Bangkok Post 8 March 2010
Mekong River activists take fight to embassy
Residents of Chiang Rai plan to rally outside the Chinese embassy in Bangkok next month to protest against Beijing's dam management, which they say has caused severe water shortages this year and heavy floods two years ago along the Mekong River.
Niwat Roykaew, the leader of the Chiang Khong Conservation Group, said tens of thousands of people depend on the Mekong River for their livelihoods.
China has built four dams upstream. Protesters say the operations have had a severe impact on the ecosystem and the traditional way of life of the people downstream.
"We can't stand by idly on the issue," Mr Niwat said.
"No one is telling China about the painful experience we are facing. As the prime victims, we will make our voice heard and take action to deal with the problem."
He said the planned protest outside the Chinese embassy next month was timed to coincide with a meeting of the Mekong River Commission in Cha-am, Phetchaburi.
Members of the Chiang Khong Conservation Group would set up a desk during the MRC meeting to educate people about the importance of the Mekong River and to explain the impact of the Chinese dams on the lives of people who depend on it.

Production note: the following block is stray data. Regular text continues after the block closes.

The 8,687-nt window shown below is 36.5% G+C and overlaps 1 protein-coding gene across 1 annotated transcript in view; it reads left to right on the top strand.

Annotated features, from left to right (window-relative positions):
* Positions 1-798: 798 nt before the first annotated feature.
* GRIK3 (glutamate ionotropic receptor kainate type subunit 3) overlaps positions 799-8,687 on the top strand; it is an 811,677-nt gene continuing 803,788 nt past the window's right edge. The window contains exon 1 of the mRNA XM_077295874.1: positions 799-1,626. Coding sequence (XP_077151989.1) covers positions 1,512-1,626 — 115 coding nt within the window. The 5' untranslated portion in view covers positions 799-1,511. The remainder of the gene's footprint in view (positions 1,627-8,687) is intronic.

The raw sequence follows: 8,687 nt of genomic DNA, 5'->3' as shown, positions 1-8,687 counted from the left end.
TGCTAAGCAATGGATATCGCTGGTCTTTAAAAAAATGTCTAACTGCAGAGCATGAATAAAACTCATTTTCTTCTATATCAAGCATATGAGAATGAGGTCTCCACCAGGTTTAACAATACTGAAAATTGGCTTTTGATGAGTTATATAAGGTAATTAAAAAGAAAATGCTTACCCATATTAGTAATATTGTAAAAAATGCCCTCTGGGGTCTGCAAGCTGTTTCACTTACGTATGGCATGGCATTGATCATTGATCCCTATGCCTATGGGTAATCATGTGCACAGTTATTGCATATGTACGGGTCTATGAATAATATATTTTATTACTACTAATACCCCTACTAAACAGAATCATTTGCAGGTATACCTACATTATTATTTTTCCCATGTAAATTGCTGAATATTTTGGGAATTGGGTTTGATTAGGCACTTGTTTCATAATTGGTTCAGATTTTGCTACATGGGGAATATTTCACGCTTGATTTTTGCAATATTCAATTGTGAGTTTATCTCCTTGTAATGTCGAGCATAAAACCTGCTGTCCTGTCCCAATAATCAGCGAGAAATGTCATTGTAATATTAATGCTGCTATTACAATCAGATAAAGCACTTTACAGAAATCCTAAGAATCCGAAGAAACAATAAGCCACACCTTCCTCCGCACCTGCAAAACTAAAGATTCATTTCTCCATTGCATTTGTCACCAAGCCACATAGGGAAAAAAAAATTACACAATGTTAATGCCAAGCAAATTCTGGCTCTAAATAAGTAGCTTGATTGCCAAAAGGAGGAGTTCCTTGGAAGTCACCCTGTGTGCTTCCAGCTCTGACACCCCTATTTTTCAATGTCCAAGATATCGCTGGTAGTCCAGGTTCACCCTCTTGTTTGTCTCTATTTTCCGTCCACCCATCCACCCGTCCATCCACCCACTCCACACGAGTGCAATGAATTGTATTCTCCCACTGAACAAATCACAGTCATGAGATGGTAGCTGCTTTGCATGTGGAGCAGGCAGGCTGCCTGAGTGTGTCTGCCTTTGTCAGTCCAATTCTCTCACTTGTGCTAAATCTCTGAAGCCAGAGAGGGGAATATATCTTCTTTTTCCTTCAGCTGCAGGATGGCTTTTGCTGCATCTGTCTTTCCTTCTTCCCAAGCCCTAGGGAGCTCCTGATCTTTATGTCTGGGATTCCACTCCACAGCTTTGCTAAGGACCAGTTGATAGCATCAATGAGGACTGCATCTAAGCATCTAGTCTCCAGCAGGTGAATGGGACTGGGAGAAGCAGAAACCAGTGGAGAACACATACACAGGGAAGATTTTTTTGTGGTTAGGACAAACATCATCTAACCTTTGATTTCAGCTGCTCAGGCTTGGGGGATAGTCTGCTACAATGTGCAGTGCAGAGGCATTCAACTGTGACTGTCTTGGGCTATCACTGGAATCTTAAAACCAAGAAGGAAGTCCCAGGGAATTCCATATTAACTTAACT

The government will be petitioned to "take serious action and help solve the problem for the people".
"The government should play an active role to deal with the problem," Mr Niwat said. "Serious discussions with China must be held.
"The government should not be concerned only with the country's trade relations with China. It must protect the rights of the people using the river."
The water level in the river dropped to 33 centimetres above mean sea level last month against the average summer level of 2.2 metres, records of the Chiang Saen water measurement centre show.
The unusual drop in the water level made river transport impossible and forced the Chinese government to open dam sluice gates to facilitate shipments of goods along the river. The water level has risen back to about 1.29 metres.
Miti Yaprasit, a coordinator of the Chiang Khong Conservation Group, said the Chiang Rai provincial authority sent a letter to the governor of China's Yunnan province last month, demanding he release water to ease the water shortage in the lower Mekong region.
The Yunnan governor sent a reply saying he could not release the water to the lower part of the river because he needed to reserve water for agriculture during the dry season.
"It is clear that the dams in China are the cause of the water crisis in the Mekong," Mr Miti said.
"I don't understand why Thai authorities always claim that the drought and floods have nothing to do with the dams. It's time we spoke the truth."
The group has estimated that severe floods in Chiang Saen in 2009 had caused damage of up to 85 million baht.
The damage from the water shortage this year has yet to be assessed.
Laos has suspended its ferry operation in Luang Prabang on the Mekong for safety reasons.
Prasarn Marukpitak, chief of the senate subcommittee on the Mekong River impact on development, said he would raise the water shortage problem with the government today.